on winning elections via the politics of victimhood

The politics of victimhood is a dangerous beast.  Whilst UKIP has long practised it in its pursuit of political notoriety, using false perceptions of immigration realities to whip up a casual furore amongst those who feel bewildered by our globalising world’s latterday speed of change, and whilst certain elements in both the Tories and Labour have preferred in a quite cowardly and triangulating way to simply go along with the narrative, in truth it only leads to the start of a banal fascism.

That fascism is already here.

Yet, for the moment, that politics of victimhood I mention seems to be working for the UKIPs amongst us where it doesn’t work for the progressives.  I used to tweet at the Twitter account @eiohel; stopped for a number of reasons already described previously on this blog; and then realised, in dawning hindsight, that one of the more important dynamics which drove me finally to let go was that so many of the people I followed on this account were deliberately promoting the aforementioned politics of victimhood – though well within what I am sure most of them perceived as a framework of a left-wing nature.

By saying this, I don’t question their honesty, truth or integrity in any way.  I just question whether their strategy – simply summarised as persistently using and exposing, for all to publicly see, their own declining standards of living at the hands of this awful Coalition government – will succeed in winning over hearts and minds outside their super-informed and well-organised support networks.

To my mind, now, after suffering their pain from the outside looking in for a long and unhappy three years or so, I’m not sure it will.  For the first time in as many years, the Tories are above Labour in the opinion polls.  And it’s not that I don’t approve of Labour’s leadership – quite the opposite, in fact; quite the opposite.  But I suspect that where Labour have preferred to also use the same politics of victimhood which is apparently working so well for UKIP & Co, and which they see being used to great (though limited) effect by those very real and yet empowered victims in the Twitter- and Facebook-spheres, for progressives – progressives who really wish to show they are progressive – it is simply not enough to bewail one’s suffering.  It is not even enough – not even even appropriate – to bewail one’s suffering and then tack on a pointed piecemeal process of policymaking.  No.  In truth, if there is to be a real difference between rank fascism (wherever it is to be found) and a progressive stance in relation to this currently pitiful and intellectually poor world we are both sleepwalking into and actively permitting, then it must lie in how we tell our stories.

Let us not complain how poor we are, how badly treated we find ourselves, how bullied and discriminated against this society does make us.  That is the UKIP/Tory way.  That does not ennoble us.  That sings no different a song to any voter out there.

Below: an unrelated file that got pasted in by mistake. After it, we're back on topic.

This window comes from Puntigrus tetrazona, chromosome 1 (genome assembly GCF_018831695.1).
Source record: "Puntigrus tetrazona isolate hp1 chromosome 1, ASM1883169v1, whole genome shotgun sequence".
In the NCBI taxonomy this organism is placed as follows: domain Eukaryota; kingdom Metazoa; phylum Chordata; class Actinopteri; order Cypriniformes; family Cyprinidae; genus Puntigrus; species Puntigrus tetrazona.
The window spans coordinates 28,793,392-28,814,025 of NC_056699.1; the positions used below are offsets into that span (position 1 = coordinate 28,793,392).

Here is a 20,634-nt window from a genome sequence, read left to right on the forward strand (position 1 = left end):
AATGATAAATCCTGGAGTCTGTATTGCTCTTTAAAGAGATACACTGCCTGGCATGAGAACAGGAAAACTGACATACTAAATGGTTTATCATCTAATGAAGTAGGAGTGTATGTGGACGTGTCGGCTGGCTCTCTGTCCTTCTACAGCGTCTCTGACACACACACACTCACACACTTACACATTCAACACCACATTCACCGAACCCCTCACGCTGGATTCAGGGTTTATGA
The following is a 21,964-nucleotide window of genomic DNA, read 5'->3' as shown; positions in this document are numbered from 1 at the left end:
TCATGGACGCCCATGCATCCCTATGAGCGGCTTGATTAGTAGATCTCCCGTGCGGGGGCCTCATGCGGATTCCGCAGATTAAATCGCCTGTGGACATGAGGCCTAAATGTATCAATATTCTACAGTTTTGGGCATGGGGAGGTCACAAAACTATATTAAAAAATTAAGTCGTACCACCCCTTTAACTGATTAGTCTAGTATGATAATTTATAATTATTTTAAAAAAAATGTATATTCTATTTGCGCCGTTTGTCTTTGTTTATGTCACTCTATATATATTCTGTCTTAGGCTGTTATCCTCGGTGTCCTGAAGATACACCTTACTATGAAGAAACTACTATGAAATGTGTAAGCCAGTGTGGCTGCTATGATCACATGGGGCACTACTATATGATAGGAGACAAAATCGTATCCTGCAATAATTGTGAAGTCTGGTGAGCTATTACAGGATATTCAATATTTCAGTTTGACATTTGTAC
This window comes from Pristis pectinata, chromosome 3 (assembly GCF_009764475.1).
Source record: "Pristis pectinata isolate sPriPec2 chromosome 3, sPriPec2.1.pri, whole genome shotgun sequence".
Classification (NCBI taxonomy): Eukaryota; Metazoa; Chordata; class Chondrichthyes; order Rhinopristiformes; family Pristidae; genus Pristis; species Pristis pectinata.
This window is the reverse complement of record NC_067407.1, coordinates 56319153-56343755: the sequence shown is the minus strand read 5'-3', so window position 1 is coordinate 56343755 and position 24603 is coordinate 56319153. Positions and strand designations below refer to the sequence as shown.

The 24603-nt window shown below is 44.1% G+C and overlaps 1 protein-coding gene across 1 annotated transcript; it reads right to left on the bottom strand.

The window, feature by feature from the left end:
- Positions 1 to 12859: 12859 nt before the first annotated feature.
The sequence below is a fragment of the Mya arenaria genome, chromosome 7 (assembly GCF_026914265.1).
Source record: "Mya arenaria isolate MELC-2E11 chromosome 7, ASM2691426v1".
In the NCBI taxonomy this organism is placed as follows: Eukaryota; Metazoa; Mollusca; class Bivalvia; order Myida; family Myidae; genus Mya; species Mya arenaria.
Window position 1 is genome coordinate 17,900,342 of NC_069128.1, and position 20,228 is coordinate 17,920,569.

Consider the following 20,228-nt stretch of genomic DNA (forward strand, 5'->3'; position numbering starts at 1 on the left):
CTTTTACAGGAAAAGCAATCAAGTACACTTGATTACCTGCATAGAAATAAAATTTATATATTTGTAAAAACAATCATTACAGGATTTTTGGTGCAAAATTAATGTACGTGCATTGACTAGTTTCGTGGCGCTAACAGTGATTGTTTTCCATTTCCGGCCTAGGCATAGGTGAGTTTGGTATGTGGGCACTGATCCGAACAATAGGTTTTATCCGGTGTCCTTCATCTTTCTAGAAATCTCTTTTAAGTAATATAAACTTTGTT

Instead, if we are to learn from our recent past at all, we need to show that voting Labour makes you smarter, cleverer, happier and more sociable.

Not socialist.

Social-ist.  Skim off from all this corporate-devised social media the instincts to share, collaborate and act that could so easily make for a better world.

Democracy not as a goal but as a tool.  Not as a destination but, rather, a way of seeing.

And leave the politics of victimhood for those who would believe they are to be nothing but the acted-upon.

Not us, though.

So yes.  Perhaps the thought will upset you.  But appealing to people’s compassionate sides so overwhelmingly as the sad evidence now allows will only create a debilitating fatigue.  Labour needs leadership which doesn’t fall into the easy trap of choosing to reaffirm our prejudices but, rather, prefers to go down the route of enabling our ability to draw out the positives in life.  And to cross over frontiers of humanity.

In a way, like art itself, like a good kind of mathematics too, Labour needs to be a party which doesn’t gather votes to itself by subtracting from life but – instead – appeals to and facilitates people’s lives by adding all the time.  Not a mania for Gove-like change so that bully-boys can demonstrate their ability to thump legislative tables.  No.  An intelligence which observes and truly learns from what history can teach for the better.

“So stop complaining?” you ask.  “Is that what you say?”

Maybe so.  Stop complaining, yes – perhaps that is what I mean.

Don’t forget any of what they’ve done, by all means.  But do use your memories to reverse – quite as fast as you can – out of personally, and politically, destructive victimhood.

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